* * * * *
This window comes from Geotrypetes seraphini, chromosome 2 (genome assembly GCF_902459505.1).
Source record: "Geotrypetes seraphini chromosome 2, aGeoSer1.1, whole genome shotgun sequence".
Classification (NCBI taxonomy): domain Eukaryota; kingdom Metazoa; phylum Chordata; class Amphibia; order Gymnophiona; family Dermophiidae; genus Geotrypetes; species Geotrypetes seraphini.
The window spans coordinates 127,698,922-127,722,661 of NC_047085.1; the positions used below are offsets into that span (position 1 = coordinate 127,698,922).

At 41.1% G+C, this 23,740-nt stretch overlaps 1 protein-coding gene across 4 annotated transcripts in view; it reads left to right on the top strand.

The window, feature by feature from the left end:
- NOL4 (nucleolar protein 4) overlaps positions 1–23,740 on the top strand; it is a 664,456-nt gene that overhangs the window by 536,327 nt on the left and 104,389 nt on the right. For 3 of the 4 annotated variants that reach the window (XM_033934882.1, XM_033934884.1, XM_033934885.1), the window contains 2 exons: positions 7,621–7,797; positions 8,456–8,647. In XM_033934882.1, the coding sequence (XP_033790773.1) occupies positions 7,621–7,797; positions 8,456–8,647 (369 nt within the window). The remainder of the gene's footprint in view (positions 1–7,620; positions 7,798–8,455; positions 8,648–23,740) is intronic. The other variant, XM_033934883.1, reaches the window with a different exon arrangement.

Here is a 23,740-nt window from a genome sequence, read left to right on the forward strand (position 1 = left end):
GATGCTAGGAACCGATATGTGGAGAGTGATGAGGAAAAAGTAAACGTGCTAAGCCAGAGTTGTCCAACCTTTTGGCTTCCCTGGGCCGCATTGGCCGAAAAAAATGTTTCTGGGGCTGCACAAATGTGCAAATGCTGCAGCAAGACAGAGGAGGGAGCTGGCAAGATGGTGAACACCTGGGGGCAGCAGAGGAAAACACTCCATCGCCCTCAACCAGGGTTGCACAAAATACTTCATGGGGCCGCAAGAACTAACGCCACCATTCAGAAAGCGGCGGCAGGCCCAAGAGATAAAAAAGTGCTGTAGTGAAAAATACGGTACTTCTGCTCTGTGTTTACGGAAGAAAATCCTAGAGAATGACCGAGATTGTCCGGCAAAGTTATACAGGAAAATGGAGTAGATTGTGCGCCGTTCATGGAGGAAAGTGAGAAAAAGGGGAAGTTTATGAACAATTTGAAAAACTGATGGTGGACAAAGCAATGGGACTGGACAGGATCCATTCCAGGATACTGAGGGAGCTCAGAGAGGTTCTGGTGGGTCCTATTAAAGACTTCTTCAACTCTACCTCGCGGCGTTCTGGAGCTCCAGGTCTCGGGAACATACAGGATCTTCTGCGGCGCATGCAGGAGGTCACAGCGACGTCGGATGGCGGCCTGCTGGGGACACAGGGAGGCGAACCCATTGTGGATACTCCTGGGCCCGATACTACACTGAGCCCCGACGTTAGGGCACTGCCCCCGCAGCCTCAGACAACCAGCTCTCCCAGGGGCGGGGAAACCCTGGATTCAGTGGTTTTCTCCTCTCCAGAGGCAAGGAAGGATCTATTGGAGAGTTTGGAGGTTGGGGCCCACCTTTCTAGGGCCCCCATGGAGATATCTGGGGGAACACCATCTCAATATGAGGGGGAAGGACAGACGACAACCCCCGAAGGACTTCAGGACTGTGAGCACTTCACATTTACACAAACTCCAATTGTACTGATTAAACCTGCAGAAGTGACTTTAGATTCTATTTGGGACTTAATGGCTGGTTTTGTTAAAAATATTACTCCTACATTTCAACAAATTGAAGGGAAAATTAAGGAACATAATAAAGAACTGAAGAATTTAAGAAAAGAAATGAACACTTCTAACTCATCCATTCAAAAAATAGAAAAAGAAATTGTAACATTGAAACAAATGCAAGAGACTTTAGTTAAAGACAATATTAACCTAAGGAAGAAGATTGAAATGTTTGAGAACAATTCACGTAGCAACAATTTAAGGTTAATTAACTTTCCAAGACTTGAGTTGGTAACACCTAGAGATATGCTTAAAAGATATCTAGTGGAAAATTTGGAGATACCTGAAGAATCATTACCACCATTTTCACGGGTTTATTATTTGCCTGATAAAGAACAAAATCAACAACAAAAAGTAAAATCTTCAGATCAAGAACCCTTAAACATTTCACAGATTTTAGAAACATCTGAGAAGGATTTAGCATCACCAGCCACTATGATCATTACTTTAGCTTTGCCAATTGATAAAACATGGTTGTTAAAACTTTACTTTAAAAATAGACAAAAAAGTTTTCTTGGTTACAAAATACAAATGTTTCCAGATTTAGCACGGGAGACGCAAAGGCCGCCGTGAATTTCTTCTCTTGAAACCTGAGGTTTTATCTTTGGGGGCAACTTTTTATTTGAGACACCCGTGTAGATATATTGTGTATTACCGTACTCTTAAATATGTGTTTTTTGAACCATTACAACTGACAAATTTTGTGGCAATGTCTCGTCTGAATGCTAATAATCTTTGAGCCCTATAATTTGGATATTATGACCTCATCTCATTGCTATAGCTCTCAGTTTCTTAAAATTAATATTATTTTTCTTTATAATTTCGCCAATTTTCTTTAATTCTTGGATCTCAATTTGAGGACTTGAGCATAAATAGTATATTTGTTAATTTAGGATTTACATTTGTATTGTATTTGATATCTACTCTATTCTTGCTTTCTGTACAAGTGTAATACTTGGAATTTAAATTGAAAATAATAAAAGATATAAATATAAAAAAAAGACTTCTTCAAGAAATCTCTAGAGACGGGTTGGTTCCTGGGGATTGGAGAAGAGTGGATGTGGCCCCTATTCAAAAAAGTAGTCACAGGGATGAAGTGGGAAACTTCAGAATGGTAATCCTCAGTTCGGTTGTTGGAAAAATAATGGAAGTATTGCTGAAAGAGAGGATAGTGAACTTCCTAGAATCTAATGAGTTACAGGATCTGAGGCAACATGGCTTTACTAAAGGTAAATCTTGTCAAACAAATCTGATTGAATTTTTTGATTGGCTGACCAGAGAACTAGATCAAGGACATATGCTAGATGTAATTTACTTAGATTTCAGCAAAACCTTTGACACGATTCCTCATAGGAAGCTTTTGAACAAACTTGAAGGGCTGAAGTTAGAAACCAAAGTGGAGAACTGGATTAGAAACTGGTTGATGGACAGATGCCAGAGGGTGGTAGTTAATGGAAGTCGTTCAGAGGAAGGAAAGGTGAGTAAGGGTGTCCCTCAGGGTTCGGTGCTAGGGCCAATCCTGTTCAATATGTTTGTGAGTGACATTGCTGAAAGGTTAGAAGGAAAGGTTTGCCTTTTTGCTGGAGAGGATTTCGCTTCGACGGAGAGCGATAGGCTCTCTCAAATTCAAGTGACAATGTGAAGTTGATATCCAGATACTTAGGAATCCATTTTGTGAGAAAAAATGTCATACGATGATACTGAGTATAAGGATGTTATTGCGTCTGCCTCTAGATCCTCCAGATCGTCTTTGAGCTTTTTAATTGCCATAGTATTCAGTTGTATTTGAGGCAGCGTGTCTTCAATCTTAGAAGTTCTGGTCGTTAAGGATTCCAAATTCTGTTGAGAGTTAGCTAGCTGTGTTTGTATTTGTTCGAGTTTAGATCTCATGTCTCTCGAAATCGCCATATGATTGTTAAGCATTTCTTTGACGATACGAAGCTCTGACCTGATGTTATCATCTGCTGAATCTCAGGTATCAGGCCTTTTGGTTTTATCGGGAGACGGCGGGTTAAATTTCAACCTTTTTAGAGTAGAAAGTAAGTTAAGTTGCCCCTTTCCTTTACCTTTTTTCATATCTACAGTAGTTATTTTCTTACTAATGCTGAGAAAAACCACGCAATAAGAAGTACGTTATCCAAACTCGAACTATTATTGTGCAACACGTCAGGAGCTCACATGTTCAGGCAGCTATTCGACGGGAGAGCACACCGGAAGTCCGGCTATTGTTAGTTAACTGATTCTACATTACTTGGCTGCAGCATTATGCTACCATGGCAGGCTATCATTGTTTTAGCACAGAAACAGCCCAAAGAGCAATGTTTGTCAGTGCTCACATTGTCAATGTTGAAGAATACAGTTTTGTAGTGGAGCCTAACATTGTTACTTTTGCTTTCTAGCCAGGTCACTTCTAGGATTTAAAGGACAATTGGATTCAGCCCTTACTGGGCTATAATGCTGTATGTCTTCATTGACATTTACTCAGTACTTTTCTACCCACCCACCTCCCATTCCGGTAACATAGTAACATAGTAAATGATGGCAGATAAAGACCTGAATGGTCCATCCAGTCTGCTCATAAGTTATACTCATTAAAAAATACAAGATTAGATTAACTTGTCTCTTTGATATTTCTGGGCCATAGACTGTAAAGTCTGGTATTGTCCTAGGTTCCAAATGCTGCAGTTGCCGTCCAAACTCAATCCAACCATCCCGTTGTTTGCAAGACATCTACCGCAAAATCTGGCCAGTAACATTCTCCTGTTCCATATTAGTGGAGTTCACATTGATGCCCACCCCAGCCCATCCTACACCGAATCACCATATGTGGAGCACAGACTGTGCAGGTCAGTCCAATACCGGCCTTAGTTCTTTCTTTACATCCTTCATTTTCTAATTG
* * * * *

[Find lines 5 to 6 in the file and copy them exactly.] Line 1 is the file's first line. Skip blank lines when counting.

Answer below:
At 41.1% G+C, this 23,740-nt stretch overlaps 1 protein-coding gene across 4 annotated transcripts in view; it reads left to right on the top strand.

The window, feature by feature from the left end: